New Twitter owner and Tesla CEO Elon Musk created a massive stir after suggesting that he might die “under mysterious circumstances.” While some on Twitter rushed to the conclusion that he might fear the Clintons, it seems the CEO may have been referencing a potential threat from Russia.
“If I die under mysterious circumstances, it’s been nice knowin ya,” Musk, who is also the CEO of SpaceX and who recently acquired Twitter, posted on the social media platform.
When Musk’s mother Maye Musk responded, “That’s not funny,” her son replied, “Sorry! I will do my best to stay alive.”
Sorry! I will do my best to stay alive.
— Elon Musk (@elonmusk) May 9, 2022
Many commentators suggested that Musk might be afraid of former President Bill Clinton and his wife, former Secretary of State Hillary Clinton, playing off of the conspiracy theory that the Clintons were involved in Jeffrey Epstein’s suicide.
“Do you have dirt on the Clintons?” digital strategist Greg Price asked.
“Wait… what do you know about Hillary Clinton?” comedian Tim Young asked.
“The Clintons” began trending on Twitter, in part due to Musk’s tweet, which garnered more than 52,000 “retweets” Sunday night.
Others referenced a tweet from John McAfee on Oct. 15, 2020, in which the computer programmer and anti-virus software producer stated that he had no intentions of committing suicide after he was arrested in Spain on tax evasion charges.
“I am content in here. I have friends. The food is good. All is well. Know that if I hang myself, a la Epstein, it will be no fault of mine,” McAfee tweeted.
Shortly before his cryptic tweet, the Tesla CEO cited a message from Dmitry Rogozin, a former deputy prime minister of Russia, who sent a statement to Russian media condemning Musk's Starlink satellite company for enabling the "Nazi Azov Battalion" to access the internet.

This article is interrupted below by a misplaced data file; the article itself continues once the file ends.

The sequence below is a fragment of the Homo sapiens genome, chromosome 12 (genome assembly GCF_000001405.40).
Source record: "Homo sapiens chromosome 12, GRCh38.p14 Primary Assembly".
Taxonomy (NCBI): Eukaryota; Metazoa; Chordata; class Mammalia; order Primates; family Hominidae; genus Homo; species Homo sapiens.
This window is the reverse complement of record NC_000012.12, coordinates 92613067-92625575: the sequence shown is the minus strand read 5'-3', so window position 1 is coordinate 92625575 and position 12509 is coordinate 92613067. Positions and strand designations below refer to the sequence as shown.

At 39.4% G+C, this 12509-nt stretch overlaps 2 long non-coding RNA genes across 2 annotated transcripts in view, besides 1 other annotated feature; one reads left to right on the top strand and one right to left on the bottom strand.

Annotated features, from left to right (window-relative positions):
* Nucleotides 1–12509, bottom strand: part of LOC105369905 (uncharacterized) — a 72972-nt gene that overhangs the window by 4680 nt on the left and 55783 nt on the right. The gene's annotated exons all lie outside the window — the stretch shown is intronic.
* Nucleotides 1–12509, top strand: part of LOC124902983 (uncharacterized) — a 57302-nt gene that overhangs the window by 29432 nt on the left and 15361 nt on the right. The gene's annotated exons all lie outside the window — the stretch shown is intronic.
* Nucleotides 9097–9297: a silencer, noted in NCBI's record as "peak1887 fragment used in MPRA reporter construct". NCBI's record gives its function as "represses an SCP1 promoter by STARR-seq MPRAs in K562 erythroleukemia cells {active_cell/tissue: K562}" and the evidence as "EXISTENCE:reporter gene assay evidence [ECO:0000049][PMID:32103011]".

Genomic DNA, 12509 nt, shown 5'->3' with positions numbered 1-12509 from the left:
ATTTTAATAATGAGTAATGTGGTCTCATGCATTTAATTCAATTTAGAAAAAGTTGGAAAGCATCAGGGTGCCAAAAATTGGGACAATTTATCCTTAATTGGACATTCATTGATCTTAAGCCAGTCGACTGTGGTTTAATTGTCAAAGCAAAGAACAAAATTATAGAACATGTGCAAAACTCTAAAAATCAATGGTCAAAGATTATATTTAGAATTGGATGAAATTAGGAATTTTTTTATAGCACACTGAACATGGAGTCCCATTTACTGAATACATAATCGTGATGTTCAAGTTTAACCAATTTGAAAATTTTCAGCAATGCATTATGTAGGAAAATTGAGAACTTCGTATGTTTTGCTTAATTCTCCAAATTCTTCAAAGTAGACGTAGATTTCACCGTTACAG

"From the testimony of the captured commander of the 35th Marine Brigade of the Armed Forces of Ukraine, Colonel Dmitry Kormyankov, it turns out that the internet terminals of Elon Musk's Starlink satellite company were delivered to the militants of the Nazi Azov Battalion and the Ukrainian Marines in Mariupol by military helicopters," Rogozin wrote, according to a translation Musk posted on Twitter.
The Azov Battalion is a unit a neo-Nazi unit of the National Guard of Ukraine based in Mariupol in the region of the Sea of Azov. It first saw combat recapturing Mariupol from Russian forces and pro-Russian separatists in June 2014.
Russia has repeatedly cited the battalion as justification for its invasion of Ukraine in a "denazification" effort.
In an interview with Greek television channel EPT on May 2, he said that this National Guard formation was part of the Ukrainian army, and has nothing to do with politics.
Zelensky said that during the first Russian invasion in 2014, when the Azov Volunteer Battalion was formed, some of the statements of volunteers were "quite extreme about Russia," but that much has changed since then.
"They were volunteers, and it was their personal view," the president said.
"The Azov Regiment is not a volunteer (formation), but part of the National Guard.,” Zelensky said. “They are (part of) the official army of our state. Anyone who wanted to get involved in politics, (left the Azov Regiment). Those who decided to serve in the National Guard of Ukraine became part of the National Guard of Ukraine."
It is recalled that only days before the Russian invasion of Ukraine began, the Azov Battalion killed an ethnic Greek and shot another two for speaking Russian.
Zelensky said that there was very little public support for extremism in Ukraine today compared to many other countries.
"We have almost none, despite the fact that there is a war on," he said
"We are very serious about calls for extremism. And we prevent any such steps. We believe that what the Russian military is doing in our country is Nazism."